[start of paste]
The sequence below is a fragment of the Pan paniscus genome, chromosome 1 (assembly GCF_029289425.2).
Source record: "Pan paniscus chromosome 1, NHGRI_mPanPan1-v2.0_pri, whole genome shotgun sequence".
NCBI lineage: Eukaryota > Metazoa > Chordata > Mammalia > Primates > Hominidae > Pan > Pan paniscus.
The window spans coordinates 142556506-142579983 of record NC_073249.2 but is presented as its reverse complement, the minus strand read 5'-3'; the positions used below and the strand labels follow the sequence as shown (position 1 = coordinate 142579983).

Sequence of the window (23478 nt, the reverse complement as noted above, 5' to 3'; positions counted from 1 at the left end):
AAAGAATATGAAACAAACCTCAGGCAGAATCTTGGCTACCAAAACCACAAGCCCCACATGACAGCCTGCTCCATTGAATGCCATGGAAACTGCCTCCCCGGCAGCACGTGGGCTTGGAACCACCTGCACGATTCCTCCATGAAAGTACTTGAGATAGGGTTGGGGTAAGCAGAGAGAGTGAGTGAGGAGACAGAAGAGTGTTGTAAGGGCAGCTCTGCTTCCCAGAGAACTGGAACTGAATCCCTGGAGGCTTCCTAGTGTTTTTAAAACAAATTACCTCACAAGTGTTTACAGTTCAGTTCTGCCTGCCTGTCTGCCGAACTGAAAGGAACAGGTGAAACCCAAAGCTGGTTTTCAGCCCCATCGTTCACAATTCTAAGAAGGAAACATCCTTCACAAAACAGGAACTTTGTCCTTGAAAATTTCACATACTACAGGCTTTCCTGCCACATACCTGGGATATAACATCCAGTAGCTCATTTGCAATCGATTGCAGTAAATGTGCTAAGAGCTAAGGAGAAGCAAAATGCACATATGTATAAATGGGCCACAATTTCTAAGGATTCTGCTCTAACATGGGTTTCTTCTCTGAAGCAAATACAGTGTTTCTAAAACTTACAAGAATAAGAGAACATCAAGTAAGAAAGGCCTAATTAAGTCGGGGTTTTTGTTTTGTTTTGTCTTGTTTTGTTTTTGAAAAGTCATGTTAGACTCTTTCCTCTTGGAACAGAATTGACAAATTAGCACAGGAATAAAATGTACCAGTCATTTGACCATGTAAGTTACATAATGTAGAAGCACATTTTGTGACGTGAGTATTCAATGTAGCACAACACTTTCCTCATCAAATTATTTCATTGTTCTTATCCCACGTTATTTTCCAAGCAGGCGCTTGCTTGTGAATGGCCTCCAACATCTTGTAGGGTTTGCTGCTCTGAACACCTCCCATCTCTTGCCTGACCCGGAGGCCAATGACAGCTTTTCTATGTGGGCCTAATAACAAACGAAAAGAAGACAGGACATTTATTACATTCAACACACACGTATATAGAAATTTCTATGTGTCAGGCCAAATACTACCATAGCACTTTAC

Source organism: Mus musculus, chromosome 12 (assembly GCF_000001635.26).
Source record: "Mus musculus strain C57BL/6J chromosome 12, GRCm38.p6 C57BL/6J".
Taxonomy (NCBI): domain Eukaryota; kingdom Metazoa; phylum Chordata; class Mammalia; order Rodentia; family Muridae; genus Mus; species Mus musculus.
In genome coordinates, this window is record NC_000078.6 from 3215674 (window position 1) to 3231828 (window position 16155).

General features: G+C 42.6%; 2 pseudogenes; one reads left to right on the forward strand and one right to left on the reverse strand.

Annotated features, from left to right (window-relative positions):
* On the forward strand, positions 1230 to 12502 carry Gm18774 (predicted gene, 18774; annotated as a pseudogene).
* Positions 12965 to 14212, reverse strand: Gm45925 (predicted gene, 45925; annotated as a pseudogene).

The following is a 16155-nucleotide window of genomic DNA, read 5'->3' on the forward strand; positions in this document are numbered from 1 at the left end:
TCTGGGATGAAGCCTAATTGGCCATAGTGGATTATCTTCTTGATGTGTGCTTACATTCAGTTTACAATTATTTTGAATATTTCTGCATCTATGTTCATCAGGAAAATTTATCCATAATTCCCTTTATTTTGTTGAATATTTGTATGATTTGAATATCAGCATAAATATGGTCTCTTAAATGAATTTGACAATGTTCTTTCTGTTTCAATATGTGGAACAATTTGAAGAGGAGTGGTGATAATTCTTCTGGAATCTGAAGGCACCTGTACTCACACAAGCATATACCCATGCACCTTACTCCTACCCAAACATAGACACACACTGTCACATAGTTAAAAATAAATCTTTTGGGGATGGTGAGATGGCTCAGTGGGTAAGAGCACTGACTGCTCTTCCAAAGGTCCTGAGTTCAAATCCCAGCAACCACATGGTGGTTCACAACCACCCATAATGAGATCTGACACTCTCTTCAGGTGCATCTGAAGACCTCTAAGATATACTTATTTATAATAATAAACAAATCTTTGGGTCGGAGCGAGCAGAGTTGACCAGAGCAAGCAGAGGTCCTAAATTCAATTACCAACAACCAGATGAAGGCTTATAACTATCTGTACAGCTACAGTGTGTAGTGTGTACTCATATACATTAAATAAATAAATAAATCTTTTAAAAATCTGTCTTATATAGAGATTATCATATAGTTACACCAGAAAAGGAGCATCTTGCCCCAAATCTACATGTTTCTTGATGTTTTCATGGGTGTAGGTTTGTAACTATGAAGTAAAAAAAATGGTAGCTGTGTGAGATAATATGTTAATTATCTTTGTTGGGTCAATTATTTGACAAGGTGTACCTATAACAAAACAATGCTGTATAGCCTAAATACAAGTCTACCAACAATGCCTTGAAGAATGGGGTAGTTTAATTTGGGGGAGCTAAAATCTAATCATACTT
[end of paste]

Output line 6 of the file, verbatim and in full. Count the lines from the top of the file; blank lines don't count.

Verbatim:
AAAGAATATGAAACAAACCTCAGGCAGAATCTTGGCTACCAAAACCACAAGCCCCACATGACAGCCTGCTCCATTGAATGCCATGGAAACTGCCTCCCCGGCAGCACGTGGGCTTGGAACCACCTGCACGATTCCTCCATGAAAGTACTTGAGATAGGGTTGGGGTAAGCAGAGAGAGTGAGTGAGGAGACAGAAGAGTGTTGTAAGGGCAGCTCTGCTTCCCAGAGAACTGGAACTGAATCCCTGGAGGCTTCCTAGTGTTTTTAAAACAAATTACCTCACAAGTGTTTACAGTTCAGTTCTGCCTGCCTGTCTGCCGAACTGAAAGGAACAGGTGAAACCCAAAGCTGGTTTTCAGCCCCATCGTTCACAATTCTAAGAAGGAAACATCCTTCACAAAACAGGAACTTTGTCCTTGAAAATTTCACATACTACAGGCTTTCCTGCCACATACCTGGGATATAACATCCAGTAGCTCATTTGCAATCGATTGCAGTAAATGTGCTAAGAGCTAAGGAGAAGCAAAATGCACATATGTATAAATGGGCCACAATTTCTAAGGATTCTGCTCTAACATGGGTTTCTTCTCTGAAGCAAATACAGTGTTTCTAAAACTTACAAGAATAAGAGAACATCAAGTAAGAAAGGCCTAATTAAGTCGGGGTTTTTGTTTTGTTTTGTCTTGTTTTGTTTTTGAAAAGTCATGTTAGACTCTTTCCTCTTGGAACAGAATTGACAAATTAGCACAGGAATAAAATGTACCAGTCATTTGACCATGTAAGTTACATAATGTAGAAGCACATTTTGTGACGTGAGTATTCAATGTAGCACAACACTTTCCTCATCAAATTATTTCATTGTTCTTATCCCACGTTATTTTCCAAGCAGGCGCTTGCTTGTGAATGGCCTCCAACATCTTGTAGGGTTTGCTGCTCTGAACACCTCCCATCTCTTGCCTGACCCGGAGGCCAATGACAGCTTTTCTATGTGGGCCTAATAACAAACGAAAAGAAGACAGGACATTTATTACATTCAACACACACGTATATAGAAATTTCTATGTGTCAGGCCAAATACTACCATAGCACTTTAC